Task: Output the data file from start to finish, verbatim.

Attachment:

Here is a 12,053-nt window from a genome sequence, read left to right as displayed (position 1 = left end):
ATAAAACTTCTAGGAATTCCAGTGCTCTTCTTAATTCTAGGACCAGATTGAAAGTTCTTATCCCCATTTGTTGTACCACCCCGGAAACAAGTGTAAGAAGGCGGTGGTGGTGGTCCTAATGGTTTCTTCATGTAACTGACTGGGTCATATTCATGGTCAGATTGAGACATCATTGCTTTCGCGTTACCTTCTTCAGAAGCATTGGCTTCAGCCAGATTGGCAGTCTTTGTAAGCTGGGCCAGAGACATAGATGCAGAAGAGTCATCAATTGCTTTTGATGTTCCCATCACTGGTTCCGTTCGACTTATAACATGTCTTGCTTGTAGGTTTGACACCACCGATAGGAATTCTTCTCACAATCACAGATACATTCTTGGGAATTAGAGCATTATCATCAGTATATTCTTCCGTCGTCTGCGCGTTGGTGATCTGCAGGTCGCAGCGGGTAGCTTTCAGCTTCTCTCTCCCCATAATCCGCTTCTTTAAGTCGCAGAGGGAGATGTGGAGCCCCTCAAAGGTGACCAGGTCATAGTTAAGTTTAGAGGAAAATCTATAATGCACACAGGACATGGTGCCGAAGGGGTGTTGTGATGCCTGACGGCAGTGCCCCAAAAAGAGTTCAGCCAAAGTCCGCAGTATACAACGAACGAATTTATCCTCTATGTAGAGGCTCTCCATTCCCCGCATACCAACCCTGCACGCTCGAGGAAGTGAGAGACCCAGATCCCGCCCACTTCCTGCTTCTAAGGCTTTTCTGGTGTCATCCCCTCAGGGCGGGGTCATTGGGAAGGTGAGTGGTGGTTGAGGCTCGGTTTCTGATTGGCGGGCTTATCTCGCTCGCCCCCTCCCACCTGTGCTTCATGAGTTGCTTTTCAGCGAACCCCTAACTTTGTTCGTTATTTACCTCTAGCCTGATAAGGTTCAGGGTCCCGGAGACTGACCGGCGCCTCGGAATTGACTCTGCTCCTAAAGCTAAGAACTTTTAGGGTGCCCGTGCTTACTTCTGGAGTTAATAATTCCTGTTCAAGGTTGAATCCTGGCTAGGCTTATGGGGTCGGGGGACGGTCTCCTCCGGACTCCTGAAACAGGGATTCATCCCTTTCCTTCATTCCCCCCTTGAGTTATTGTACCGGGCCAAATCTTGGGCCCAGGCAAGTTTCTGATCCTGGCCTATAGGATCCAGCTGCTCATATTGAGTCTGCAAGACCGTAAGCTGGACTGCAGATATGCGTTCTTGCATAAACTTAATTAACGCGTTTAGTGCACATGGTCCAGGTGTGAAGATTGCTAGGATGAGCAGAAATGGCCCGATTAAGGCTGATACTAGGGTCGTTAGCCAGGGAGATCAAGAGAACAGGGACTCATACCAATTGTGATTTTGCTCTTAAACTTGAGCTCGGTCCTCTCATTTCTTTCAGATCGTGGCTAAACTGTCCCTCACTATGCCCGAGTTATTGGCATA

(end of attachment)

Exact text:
Here is a 12,053-nt window from a genome sequence, read left to right as displayed (position 1 = left end):
ATAAAACTTCTAGGAATTCCAGTGCTCTTCTTAATTCTAGGACCAGATTGAAAGTTCTTATCCCCATTTGTTGTACCACCCCGGAAACAAGTGTAAGAAGGCGGTGGTGGTGGTCCTAATGGTTTCTTCATGTAACTGACTGGGTCATATTCATGGTCAGATTGAGACATCATTGCTTTCGCGTTACCTTCTTCAGAAGCATTGGCTTCAGCCAGATTGGCAGTCTTTGTAAGCTGGGCCAGAGACATAGATGCAGAAGAGTCATCAATTGCTTTTGATGTTCCCATCACTGGTTCCGTTCGACTTATAACATGTCTTGCTTGTAGGTTTGACACCACCGATAGGAATTCTTCTCACAATCACAGATACATTCTTGGGAATTAGAGCATTATCATCAGTATATTCTTCCGTCGTCTGCGCGTTGGTGATCTGCAGGTCGCAGCGGGTAGCTTTCAGCTTCTCTCTCCCCATAATCCGCTTCTTTAAGTCGCAGAGGGAGATGTGGAGCCCCTCAAAGGTGACCAGGTCATAGTTAAGTTTAGAGGAAAATCTATAATGCACACAGGACATGGTGCCGAAGGGGTGTTGTGATGCCTGACGGCAGTGCCCCAAAAAGAGTTCAGCCAAAGTCCGCAGTATACAACGAACGAATTTATCCTCTATGTAGAGGCTCTCCATTCCCCGCATACCAACCCTGCACGCTCGAGGAAGTGAGAGACCCAGATCCCGCCCACTTCCTGCTTCTAAGGCTTTTCTGGTGTCATCCCCTCAGGGCGGGGTCATTGGGAAGGTGAGTGGTGGTTGAGGCTCGGTTTCTGATTGGCGGGCTTATCTCGCTCGCCCCCTCCCACCTGTGCTTCATGAGTTGCTTTTCAGCGAACCCCTAACTTTGTTCGTTATTTACCTCTAGCCTGATAAGGTTCAGGGTCCCGGAGACTGACCGGCGCCTCGGAATTGACTCTGCTCCTAAAGCTAAGAACTTTTAGGGTGCCCGTGCTTACTTCTGGAGTTAATAATTCCTGTTCAAGGTTGAATCCTGGCTAGGCTTATGGGGTCGGGGGACGGTCTCCTCCGGACTCCTGAAACAGGGATTCATCCCTTTCCTTCATTCCCCCCTTGAGTTATTGTACCGGGCCAAATCTTGGGCCCAGGCAAGTTTCTGATCCTGGCCTATAGGATCCAGCTGCTCATATTGAGTCTGCAAGACCGTAAGCTGGACTGCAGATATGCGTTCTTGCATAAACTTAATTAACGCGTTTAGTGCACATGGTCCAGGTGTGAAGATTGCTAGGATGAGCAGAAATGGCCCGATTAAGGCTGATACTAGGGTCGTTAGCCAGGGAGATCAAGAGAACAGGGACTCATACCAATTGTGATTTTGCTCTTAAACTTGAGCTCGGTCCTCTCATTTCTTTCAGATCGTGGCTAAACTGTCCCTCACTATGCCCGAGTTATTGGCATA